People’s reactions when I say “I have Parkinson’s Disease!” | PD Blog

“Merry Christmas; and I almost forgot to mention I’ve been diagnosed with Parkinson’s Disease, an incurable idiopathic affliction.”

No, that does not have the tone the season calls for.

Especially the term “idiopathic,” which only means that medical science does not know what causes it.

My friends’ reactions to my Parkinson’s diagnosis

What do people say when you disclose your PD diagnosis – we are talking average acquaintances here – rather than friends with some medical background.

    Indeed most of my friends have heard the term but admittedly don’t know much about the symptoms, progression and changes that take place in the body.

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    They, as a rule don’t realize it is terminal, unless some other disease claims the patient first, a common conclusion because PD is characterized as a sickness of the elderly.

    Since it’s only about three months since I was diagnosed at the Long Beach VA Medical Center not all of my acquaintances have heard the news yet. I am not embarrassed as I might be by a different diagnosis, but it’s a darn bother explaining PD in a Christmas card written in long hand.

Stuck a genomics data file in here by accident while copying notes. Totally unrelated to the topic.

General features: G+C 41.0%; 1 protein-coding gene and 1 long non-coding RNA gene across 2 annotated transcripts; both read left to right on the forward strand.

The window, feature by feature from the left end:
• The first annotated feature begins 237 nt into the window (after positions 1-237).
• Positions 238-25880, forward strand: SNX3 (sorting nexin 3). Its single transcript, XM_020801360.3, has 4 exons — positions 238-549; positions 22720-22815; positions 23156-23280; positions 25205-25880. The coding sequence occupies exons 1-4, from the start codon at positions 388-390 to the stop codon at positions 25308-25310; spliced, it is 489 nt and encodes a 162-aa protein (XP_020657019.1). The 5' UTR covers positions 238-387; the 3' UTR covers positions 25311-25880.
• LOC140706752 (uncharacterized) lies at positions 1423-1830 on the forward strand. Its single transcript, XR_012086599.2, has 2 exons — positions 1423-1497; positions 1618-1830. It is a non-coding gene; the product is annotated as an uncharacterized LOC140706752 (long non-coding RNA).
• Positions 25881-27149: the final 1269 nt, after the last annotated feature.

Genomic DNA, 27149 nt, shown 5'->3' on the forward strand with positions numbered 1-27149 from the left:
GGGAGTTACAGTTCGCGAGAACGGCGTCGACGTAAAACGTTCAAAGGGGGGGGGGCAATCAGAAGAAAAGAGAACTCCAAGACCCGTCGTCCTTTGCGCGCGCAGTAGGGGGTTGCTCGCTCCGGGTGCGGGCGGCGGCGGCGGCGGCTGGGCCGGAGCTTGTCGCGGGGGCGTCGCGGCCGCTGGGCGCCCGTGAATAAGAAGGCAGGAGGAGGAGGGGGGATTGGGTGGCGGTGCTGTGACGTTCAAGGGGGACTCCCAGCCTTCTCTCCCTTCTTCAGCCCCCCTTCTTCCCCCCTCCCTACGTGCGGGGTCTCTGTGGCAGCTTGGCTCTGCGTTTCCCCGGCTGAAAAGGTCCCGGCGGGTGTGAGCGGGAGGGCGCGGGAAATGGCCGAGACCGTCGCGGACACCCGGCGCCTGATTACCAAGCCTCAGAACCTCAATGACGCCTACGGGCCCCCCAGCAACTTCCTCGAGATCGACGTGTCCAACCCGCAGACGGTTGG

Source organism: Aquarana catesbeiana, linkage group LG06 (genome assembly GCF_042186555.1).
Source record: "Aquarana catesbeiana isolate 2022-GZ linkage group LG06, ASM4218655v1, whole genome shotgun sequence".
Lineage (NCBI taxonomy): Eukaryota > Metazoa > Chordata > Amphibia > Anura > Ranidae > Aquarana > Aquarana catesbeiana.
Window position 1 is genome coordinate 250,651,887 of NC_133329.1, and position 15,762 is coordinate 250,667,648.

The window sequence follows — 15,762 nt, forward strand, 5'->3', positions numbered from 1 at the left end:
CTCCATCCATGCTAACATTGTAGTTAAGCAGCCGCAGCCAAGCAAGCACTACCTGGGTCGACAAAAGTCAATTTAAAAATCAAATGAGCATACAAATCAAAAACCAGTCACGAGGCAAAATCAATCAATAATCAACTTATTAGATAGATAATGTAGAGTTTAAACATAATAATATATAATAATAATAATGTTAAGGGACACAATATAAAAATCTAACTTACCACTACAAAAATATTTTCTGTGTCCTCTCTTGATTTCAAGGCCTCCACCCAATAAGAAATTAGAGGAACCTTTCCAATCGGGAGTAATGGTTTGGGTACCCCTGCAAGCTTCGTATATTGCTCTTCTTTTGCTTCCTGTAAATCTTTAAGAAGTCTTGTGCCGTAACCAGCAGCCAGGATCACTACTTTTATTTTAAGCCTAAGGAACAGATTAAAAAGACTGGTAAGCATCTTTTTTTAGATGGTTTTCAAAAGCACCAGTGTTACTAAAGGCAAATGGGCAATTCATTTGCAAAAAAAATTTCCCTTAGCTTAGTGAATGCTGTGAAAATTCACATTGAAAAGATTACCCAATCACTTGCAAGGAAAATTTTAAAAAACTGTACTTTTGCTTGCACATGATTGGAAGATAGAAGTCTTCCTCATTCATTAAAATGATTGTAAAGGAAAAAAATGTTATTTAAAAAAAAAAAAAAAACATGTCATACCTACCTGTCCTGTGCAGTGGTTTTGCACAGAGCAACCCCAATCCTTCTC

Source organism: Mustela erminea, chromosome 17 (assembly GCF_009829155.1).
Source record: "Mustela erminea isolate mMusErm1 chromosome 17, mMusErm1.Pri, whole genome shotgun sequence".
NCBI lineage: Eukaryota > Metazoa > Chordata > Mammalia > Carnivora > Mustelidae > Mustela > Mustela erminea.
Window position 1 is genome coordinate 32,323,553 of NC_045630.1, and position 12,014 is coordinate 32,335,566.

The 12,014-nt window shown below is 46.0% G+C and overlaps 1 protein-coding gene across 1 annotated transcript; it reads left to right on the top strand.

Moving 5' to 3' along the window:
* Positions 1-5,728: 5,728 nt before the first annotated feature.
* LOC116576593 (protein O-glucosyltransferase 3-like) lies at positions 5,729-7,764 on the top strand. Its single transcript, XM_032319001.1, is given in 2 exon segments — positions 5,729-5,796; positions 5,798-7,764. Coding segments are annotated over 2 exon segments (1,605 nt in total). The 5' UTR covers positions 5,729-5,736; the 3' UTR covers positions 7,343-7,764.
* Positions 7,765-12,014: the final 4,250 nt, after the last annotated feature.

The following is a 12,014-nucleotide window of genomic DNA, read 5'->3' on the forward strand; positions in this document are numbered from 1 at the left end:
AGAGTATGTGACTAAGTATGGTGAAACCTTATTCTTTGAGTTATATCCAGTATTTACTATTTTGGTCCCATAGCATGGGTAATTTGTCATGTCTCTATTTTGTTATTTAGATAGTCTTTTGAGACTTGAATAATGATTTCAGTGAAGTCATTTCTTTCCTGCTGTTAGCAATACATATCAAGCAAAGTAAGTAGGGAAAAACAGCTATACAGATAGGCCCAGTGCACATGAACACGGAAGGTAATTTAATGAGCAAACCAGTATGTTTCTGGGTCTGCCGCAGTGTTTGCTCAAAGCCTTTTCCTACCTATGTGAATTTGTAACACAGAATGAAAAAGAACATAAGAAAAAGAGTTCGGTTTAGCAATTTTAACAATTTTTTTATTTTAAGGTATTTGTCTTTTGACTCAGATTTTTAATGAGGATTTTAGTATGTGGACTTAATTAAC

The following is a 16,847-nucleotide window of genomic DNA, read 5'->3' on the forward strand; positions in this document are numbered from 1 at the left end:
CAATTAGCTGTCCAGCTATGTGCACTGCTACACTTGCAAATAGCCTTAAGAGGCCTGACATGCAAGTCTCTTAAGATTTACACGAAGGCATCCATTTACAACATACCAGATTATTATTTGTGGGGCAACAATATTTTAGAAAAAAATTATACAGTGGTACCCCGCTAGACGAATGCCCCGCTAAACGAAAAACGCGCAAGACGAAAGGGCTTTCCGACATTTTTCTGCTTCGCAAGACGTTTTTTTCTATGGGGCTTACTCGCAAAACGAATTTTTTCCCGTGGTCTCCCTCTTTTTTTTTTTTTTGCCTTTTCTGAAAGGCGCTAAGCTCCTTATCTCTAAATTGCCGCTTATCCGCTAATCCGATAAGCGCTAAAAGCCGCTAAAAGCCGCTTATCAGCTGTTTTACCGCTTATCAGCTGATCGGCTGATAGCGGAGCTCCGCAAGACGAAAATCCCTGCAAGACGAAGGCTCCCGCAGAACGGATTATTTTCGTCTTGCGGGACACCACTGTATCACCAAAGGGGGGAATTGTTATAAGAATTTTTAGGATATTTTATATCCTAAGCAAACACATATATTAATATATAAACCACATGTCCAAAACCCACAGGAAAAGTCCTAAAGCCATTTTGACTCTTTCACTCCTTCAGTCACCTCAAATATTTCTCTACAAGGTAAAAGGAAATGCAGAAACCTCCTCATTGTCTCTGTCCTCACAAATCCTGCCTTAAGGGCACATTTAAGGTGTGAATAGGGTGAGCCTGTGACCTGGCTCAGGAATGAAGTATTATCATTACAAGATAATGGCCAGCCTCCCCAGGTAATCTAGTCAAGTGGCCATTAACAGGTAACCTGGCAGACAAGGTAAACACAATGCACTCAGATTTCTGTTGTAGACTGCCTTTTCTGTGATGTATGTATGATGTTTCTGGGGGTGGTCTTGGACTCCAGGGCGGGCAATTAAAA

I should have a rubber stamp made.

    The details are interesting whether verbal or written but since most of us use computers a few people will make do with a sentence or two.

    Some were shocked, a few having wondered some years ago if strong drink would carry me off but others had no idea what PD entails.

    Some people were dismayed.

    “Oh no, this is terrible news!” Said Jan Worth-Nelson a former newspaper colleague, novelist, college professor and poet who asked what effect the trembling hands may have on my artwork (tremulousness is usually when hands are at rest and may not affect handiwork).

    A friend of mine took the Lords name in vain sympathetically. Are you going to be all right?

   He is also an artist and a cartoonist and raised the question of my diseases effect on my art work.

    A listing of prominent Americans who have died of PD over the past Century included a number of artists.

    Another old friend from the journalism field whose family has had health problems was forthright “How long do you have?” I explained with PD, it is often hard to predict, but it is usually a matter of years.

    They may have increasing difficulties but most will be better than the alternative.

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